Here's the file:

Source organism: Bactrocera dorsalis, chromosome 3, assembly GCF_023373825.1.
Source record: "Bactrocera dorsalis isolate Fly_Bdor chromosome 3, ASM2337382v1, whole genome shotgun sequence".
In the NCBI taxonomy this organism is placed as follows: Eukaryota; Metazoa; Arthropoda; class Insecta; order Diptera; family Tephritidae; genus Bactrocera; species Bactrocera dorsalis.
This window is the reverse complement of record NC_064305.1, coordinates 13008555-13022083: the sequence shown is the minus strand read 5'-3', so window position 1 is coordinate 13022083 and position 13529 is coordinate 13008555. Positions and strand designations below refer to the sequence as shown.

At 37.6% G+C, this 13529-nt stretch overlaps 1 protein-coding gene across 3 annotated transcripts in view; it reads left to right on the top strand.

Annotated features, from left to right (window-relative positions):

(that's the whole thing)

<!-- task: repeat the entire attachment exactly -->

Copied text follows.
Source organism: Bactrocera dorsalis, chromosome 3, assembly GCF_023373825.1.
Source record: "Bactrocera dorsalis isolate Fly_Bdor chromosome 3, ASM2337382v1, whole genome shotgun sequence".
In the NCBI taxonomy this organism is placed as follows: Eukaryota; Metazoa; Arthropoda; class Insecta; order Diptera; family Tephritidae; genus Bactrocera; species Bactrocera dorsalis.
This window is the reverse complement of record NC_064305.1, coordinates 13008555-13022083: the sequence shown is the minus strand read 5'-3', so window position 1 is coordinate 13022083 and position 13529 is coordinate 13008555. Positions and strand designations below refer to the sequence as shown.

At 37.6% G+C, this 13529-nt stretch overlaps 1 protein-coding gene across 3 annotated transcripts in view; it reads left to right on the top strand.

Annotated features, from left to right (window-relative positions):